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Jared Hamilton
From: Jared Hamilton
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Jared Hamilton

Jared Hamilton Founder - CEO

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Cutting costs and expense management can be a painful, but necessary part of business.  In today’s economic climate, with times being tough 90% of the dealers are cutting costs and this process is painful for everyone.  So where as an operator do you start and how and an employee do you react?

The discussion surfaced earlier today, and a dealer responded, you always start with the non-personnel expenses.  I’d add that fixed costs represent the most risk, and that risk is amplified in a soft market when volume is down.  Controllable expenses tend to be inventory and marketing, look to cut there first:

-  When cutting inventory remember you are dealing with a depreciating asset and your first loss is your best loss; sick to your inventory turn policy and move the old stuff off the lot.  Also, you generally need less inventory than you think.  Some of the most successful used car dealers in the country run with a 30-day turn.

-Marketing costs should be judged on a track able Cost Per Deal.  If you cant track it QUESTION IT!  There are enough marketing options that are completely track able; there is no reason to not to use them up first before you gamble on other options.  Then, grab your reports and figure out how much an avg. cost per sale is with each marketing mechanism.  Every marketing channel or mechanism will have diminishing returns at a certain point; this will vary for every store but maximize each one and trim the fat off your marketing budget.

After going through all fixed and variable NON-personnel costs, if need be some dealers are still forced to make personnel cuts.  A dealer in our NADA class today mentioned how he approached this tough decision.  He brought all three sales managers in and leveled with them.  They had already seen the other cost cuts and knew his efforts to protect them were sincere.  He gave them the option of him cutting someone, or of them staying as a team and each shaving a little off their pay to achieve the same savings.  The team chose to stay together.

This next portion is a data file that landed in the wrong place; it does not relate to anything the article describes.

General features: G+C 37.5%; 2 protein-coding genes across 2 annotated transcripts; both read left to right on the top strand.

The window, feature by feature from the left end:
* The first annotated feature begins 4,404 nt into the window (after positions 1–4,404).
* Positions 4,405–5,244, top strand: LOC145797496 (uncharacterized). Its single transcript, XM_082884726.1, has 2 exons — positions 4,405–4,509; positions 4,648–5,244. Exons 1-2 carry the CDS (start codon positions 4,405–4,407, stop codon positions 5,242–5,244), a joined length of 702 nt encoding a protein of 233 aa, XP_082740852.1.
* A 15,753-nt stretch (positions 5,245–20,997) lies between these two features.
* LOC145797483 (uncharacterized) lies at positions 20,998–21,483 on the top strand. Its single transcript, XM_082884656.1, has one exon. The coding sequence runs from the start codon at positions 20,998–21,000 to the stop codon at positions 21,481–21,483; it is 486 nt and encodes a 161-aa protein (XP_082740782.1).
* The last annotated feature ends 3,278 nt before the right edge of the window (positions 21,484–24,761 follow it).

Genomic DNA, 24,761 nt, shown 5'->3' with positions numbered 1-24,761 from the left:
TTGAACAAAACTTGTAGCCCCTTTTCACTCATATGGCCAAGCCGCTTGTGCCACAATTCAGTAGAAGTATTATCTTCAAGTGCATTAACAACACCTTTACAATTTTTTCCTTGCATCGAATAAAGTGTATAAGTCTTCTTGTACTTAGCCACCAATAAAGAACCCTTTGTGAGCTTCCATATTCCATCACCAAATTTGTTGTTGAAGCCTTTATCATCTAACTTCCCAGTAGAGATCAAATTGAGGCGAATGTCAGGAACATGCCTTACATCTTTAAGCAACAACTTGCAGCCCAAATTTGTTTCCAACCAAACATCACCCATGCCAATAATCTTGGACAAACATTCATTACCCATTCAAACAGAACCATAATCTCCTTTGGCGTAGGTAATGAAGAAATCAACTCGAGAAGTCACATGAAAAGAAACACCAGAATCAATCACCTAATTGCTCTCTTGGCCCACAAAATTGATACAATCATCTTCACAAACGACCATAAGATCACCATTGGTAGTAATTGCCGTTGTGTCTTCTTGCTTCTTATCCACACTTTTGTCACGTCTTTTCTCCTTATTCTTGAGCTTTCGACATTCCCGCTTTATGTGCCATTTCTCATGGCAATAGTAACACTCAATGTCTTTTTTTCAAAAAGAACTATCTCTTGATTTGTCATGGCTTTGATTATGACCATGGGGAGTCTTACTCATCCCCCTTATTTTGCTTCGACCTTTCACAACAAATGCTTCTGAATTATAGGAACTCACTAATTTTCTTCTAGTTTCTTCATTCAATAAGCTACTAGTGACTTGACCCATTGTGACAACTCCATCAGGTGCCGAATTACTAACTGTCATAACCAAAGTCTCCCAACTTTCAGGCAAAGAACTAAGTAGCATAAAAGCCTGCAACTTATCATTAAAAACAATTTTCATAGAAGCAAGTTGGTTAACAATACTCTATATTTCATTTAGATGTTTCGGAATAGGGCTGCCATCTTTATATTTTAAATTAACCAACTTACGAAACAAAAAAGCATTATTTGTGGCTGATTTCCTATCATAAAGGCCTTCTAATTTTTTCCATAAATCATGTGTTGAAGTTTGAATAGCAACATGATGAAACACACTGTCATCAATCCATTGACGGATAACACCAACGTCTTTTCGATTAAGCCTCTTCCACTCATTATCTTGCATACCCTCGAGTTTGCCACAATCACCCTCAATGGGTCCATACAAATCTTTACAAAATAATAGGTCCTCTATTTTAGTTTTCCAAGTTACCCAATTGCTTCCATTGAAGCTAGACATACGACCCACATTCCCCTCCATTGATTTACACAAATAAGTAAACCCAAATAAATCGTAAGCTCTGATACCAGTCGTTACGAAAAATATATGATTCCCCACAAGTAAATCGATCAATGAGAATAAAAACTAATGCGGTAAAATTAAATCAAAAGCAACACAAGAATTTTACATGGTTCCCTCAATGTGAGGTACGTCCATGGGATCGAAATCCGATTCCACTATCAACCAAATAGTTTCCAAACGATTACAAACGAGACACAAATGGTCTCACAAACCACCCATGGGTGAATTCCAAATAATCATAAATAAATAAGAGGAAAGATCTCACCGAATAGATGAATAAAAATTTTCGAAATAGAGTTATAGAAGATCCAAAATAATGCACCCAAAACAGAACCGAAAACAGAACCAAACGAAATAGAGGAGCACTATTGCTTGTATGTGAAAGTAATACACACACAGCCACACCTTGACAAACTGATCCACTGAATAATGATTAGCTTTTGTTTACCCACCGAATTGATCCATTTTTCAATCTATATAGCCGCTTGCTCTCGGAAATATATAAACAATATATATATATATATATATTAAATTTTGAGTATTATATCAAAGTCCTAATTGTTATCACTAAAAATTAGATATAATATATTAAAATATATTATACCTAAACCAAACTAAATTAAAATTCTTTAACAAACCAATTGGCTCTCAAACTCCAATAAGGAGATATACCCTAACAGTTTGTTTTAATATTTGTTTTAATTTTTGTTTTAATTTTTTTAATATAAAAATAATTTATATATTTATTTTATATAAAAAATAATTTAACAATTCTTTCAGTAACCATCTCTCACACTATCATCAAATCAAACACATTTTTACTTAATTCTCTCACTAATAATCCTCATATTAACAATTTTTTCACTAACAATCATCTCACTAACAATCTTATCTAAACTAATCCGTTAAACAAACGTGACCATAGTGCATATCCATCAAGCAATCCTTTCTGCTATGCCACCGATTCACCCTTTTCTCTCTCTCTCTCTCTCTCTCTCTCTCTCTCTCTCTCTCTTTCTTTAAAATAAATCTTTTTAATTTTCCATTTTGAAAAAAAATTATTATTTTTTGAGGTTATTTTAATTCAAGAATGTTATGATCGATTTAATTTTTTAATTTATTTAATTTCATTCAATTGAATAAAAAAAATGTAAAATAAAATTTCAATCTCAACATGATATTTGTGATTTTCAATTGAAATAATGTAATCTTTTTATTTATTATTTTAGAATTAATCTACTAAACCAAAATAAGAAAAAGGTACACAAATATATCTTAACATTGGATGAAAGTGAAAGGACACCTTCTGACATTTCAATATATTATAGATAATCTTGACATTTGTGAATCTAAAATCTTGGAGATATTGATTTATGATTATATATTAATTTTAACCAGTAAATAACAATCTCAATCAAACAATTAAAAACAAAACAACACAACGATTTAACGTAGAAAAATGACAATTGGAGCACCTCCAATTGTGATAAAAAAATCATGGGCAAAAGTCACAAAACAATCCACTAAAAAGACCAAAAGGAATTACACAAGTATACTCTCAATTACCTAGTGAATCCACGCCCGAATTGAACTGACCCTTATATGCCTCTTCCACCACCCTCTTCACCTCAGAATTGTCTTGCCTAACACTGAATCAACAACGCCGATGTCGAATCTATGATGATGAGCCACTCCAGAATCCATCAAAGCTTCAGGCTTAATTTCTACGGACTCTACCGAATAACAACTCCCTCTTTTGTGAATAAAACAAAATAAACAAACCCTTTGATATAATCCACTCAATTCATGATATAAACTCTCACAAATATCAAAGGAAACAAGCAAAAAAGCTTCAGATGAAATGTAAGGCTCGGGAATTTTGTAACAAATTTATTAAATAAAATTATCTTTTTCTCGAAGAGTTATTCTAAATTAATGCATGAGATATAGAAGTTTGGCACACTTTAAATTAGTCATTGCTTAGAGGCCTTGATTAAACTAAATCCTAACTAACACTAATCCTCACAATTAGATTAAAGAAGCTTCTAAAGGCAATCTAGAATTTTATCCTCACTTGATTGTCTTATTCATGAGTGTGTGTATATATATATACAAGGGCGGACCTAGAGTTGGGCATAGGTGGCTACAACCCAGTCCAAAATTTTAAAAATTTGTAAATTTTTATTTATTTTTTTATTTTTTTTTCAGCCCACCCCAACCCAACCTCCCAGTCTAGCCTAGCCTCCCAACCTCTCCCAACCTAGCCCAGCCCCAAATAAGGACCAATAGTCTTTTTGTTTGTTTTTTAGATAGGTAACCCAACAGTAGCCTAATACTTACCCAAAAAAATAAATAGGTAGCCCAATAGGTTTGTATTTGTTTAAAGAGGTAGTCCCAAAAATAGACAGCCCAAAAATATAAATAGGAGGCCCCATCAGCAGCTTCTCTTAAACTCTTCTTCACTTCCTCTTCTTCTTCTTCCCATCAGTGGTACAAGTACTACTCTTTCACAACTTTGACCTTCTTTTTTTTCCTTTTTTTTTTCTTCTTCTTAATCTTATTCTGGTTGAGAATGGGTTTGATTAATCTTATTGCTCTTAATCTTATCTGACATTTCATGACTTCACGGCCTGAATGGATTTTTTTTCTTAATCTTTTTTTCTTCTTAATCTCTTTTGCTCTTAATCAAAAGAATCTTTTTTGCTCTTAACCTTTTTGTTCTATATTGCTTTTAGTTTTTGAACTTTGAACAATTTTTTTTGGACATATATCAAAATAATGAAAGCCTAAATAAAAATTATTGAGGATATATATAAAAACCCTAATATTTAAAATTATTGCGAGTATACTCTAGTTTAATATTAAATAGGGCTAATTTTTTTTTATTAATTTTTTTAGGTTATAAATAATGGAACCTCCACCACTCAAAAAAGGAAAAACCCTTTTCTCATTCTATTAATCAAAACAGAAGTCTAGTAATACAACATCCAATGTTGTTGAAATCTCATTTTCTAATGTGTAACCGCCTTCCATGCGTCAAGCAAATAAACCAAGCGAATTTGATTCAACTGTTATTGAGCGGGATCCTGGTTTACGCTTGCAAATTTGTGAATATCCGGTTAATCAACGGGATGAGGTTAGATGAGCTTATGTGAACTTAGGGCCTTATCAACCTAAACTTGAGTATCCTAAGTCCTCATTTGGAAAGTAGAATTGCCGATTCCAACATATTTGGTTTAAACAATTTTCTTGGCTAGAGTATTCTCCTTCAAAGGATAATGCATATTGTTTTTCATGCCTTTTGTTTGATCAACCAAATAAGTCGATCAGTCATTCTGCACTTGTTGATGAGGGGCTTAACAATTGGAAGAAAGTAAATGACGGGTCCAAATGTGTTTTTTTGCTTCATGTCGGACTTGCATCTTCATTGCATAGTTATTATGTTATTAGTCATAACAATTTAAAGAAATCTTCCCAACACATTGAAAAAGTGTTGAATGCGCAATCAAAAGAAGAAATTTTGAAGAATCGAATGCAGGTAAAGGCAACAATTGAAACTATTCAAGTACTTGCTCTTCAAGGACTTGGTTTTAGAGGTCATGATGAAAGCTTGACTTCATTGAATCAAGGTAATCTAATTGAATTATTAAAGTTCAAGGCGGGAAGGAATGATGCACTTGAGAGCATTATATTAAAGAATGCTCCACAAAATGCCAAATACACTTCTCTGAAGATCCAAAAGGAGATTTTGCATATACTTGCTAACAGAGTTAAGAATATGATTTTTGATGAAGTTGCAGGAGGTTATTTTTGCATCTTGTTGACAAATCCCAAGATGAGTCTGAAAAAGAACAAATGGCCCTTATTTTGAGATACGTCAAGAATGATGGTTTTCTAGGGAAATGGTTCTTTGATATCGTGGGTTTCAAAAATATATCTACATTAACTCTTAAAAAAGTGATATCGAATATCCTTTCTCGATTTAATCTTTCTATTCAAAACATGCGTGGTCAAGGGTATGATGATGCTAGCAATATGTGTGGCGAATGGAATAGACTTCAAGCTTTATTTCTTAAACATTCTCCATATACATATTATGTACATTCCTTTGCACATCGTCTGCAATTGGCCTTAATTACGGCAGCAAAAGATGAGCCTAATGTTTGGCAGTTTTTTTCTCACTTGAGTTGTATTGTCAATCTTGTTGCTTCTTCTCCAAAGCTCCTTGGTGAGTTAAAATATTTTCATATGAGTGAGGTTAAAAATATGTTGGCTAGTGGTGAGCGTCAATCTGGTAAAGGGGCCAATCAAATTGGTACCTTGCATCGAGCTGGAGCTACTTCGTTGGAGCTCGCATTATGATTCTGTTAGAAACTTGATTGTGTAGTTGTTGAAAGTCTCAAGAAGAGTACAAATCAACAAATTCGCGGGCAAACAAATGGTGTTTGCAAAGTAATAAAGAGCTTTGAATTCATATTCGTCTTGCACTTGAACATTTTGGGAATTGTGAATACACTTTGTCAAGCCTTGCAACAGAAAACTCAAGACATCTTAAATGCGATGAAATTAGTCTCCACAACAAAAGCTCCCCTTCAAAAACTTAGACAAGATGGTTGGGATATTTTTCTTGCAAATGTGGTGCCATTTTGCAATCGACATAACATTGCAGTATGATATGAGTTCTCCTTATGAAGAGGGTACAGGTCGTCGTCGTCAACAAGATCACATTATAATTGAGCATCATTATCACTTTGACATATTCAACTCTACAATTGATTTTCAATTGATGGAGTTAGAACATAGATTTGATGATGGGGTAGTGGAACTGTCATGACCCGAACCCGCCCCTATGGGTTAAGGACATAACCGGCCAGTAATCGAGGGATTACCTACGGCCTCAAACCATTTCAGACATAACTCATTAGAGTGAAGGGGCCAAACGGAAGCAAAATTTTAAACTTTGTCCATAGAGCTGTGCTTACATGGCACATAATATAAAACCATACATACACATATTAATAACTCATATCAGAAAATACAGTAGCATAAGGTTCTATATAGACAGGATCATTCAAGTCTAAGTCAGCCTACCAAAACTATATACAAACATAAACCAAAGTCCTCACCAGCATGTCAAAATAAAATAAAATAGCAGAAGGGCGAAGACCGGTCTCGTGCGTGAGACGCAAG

Cutting personnel is one of the ugliest jobs any business owner has to do and unfortunately, it is something that most, at least one time in their career, have to do.  I applaud how this one dealer handled it, and Id like to get some thought from other dealers on the topic and also from employees.  How can a dealer help make that ugly situation better for both sides?  We would like your opinion in the open discussion about it here.

 

Larry Schlagheck
Jared: A tough subject to tackle. No one likes telling good people their services aren't needed any longer. It's important at these times to be as open and truthful as possible. If you've treated these employees well over the years they will understand, over time, that you had to take these actions. The key is to stay in touch with these people. Show them, even after they leave, that you care about them and their family. Then, if everything works out you can bring them back on board when the balance sheet allows for it. I made a trip to my local Chevy dealer earlier this week and found that only two of the 4 service write-up desks were occuppied. And, it didn't appear that anyone was on vacation because the desks were blank including nameless name tags. It's a result of all this industry is going through and as managers we have to be aware of outside forces and adjust accordingly.

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